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Globalization and the Great Exhibition: the Victorian new world order

Globalization and the Great Exhibition: the Victorian new world order

Young, Paul, 1973-

This title foregrounds a capitalists vision of peace and progress which took hold of British society in 1851, emphasizing that this Victorian understanding of global order legitimized imperial ambition

eBook, Electronic resource, Book. English. Electronic books.
Published Basingstoke: Palgrave Macmillan, 2009

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Statement of responsibility: Paul Young
ISBN: 023059431X, 9780230594319
Note: Includes bibliographical references and index.
Physical Description: x, 249 p.
Series: Palgrave studies in nineteenth-century writing and culture
Subject: Fiction & related items; Great Exhibition (1851 : London, England); Crystal Palace (London, England); Great Britain Economic conditions 19th century.; Society & culture: general; United Kingdom, Great Britain; Fiction: general & literary; Great Britain Intellectual life 19th century.; Literature; Ireland; Cultural studies; European history; Literature: history & criticism; Exhibitions Great Britain History 19th century.; Globalization.; Literary theory; History; Globalization; Literary studies: c 1800 to c 1900
Reproduction: Electronic reproduction. Askews and Holts. Mode of access: World Wide Web.
Series Title: Palgrave studies in nineteenth-century writing and culture.
Other formats: Also available in printed form ISBN 9780230520752


  1. Contents
  2. Introduction: The Millennial Dream
  3. The Great Family of Man
  4. Geography Made Easy
  5. Reorienting the World
  6. Pax Britannica
  7. Postscript: America, Anglobalization and the Great Exhibition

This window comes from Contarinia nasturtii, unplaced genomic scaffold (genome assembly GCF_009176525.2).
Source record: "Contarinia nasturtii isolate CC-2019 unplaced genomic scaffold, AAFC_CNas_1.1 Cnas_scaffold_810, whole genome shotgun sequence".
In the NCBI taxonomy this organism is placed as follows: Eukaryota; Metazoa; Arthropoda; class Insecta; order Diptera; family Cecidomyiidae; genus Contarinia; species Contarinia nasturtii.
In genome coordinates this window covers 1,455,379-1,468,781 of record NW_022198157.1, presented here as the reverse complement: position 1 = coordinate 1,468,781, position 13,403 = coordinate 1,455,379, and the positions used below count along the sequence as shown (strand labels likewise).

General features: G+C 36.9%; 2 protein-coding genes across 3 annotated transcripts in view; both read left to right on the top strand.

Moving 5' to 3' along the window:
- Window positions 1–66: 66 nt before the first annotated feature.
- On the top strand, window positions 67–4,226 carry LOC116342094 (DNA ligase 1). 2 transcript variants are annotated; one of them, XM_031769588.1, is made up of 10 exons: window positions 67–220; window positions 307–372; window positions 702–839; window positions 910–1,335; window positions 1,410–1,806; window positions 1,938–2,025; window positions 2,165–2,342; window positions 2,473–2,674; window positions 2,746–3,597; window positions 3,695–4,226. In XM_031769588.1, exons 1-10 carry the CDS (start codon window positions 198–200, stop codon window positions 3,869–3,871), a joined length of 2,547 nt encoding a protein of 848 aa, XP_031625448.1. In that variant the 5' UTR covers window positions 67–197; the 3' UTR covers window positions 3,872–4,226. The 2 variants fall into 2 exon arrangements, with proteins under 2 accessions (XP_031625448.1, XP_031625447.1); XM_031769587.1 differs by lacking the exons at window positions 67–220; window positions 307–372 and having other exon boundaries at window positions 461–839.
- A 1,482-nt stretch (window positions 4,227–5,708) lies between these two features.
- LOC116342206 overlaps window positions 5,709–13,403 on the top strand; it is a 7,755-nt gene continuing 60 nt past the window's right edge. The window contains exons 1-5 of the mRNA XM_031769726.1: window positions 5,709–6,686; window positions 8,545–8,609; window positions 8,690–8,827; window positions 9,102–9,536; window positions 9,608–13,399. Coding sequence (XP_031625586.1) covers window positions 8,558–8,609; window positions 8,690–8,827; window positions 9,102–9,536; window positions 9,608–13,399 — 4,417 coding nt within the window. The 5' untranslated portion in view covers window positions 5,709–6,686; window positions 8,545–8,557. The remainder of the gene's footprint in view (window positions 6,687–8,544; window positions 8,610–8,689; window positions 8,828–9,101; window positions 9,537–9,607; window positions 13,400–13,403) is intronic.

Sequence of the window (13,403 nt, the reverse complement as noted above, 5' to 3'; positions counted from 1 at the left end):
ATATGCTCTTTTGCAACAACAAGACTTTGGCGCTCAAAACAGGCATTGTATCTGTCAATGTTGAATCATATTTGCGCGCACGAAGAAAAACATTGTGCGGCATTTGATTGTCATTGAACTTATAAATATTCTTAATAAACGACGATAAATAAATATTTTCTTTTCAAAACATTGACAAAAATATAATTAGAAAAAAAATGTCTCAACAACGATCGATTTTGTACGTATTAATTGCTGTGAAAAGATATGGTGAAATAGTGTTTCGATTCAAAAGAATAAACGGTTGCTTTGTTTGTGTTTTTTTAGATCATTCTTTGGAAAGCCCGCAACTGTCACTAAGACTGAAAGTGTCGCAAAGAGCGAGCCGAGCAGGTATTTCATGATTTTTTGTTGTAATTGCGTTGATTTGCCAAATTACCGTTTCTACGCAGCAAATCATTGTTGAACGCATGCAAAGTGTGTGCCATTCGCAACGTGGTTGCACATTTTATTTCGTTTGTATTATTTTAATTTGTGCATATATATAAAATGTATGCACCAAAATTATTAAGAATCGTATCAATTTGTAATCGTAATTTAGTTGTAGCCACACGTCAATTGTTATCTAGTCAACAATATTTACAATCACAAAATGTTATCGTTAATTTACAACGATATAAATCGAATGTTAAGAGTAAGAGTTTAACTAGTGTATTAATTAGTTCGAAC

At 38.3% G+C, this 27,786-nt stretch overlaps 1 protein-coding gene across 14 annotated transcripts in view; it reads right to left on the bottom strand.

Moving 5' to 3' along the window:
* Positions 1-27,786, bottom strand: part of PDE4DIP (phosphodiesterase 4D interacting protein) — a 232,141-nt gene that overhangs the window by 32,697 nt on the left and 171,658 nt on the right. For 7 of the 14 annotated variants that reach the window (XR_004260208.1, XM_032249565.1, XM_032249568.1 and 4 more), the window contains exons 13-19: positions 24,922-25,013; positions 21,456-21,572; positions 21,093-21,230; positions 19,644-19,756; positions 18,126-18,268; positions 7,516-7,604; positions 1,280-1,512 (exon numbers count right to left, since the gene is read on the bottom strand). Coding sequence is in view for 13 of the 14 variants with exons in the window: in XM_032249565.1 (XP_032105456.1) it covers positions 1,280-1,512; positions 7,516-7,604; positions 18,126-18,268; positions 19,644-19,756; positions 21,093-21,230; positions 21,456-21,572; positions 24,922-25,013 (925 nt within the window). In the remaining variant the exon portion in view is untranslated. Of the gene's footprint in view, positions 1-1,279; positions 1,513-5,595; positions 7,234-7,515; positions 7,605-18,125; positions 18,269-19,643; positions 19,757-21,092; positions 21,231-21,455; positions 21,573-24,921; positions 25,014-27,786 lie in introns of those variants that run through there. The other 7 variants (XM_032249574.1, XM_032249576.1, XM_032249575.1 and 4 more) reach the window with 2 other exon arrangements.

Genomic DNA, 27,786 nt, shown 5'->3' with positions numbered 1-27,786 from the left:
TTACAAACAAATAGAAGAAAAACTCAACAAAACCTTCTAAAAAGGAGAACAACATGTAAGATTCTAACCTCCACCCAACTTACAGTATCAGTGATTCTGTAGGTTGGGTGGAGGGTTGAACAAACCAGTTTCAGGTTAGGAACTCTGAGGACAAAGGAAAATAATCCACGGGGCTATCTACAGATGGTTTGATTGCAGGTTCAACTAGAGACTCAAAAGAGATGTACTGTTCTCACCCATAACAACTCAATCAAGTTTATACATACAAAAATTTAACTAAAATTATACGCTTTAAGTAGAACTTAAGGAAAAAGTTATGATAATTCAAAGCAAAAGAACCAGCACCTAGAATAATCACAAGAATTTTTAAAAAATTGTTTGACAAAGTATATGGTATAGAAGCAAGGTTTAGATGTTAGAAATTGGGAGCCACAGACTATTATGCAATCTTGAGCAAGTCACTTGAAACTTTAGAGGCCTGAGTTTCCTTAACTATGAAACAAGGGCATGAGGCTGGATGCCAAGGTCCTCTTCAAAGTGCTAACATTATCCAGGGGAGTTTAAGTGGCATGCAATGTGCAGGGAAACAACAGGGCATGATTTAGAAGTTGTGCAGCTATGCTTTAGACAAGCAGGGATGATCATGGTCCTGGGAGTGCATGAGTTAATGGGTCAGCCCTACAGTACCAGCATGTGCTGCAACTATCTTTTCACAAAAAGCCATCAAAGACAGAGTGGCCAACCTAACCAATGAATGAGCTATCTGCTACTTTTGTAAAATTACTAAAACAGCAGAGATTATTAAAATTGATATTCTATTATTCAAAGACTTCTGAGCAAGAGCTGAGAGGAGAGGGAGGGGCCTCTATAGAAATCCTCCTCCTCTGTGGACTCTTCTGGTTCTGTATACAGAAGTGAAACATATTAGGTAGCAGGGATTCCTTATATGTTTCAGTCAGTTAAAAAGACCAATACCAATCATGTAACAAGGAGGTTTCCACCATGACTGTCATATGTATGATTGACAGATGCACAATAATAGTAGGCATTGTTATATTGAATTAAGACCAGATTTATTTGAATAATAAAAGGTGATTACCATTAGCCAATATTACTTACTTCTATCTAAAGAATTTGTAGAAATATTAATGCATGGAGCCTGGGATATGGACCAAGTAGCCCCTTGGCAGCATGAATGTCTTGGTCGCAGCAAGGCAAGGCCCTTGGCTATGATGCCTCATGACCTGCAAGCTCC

8. Works cited
  9. Index

Author note

PAUL YOUNG is Lecturer in Victorian Literature and Culture at the University of Exeter, UK.


Gathering together industrial products from around the world, and placing them on view in Joseph Paxton's astonishing Crystal Palace, the Great Exhibition of 1851 was seen by many Victorian observers to have mapped out a new world order, one which would bring about universal freedom, peace and progress. By critically evaluating the Exhibition and the commentary it inspired, Globalization and the Great Exhibition argues that the display was a decisive moment in the formation of a capitalist world picture which became durably embedded in Victorian society, which was transmitted throughout the nineteenth-century world, and which continues to exert a strong hold over global politics and culture today. Central to the book is the contention that the display allowed commentators to position Britain as a world leader - in terms of liberal, cosmopolitan ideas, as well as industrial strength. Equally important, however, is the focus upon the way in which as it plotted globalization, theexhibition was also seen to legitimize British imperialism - and the coercion and violence this entailed.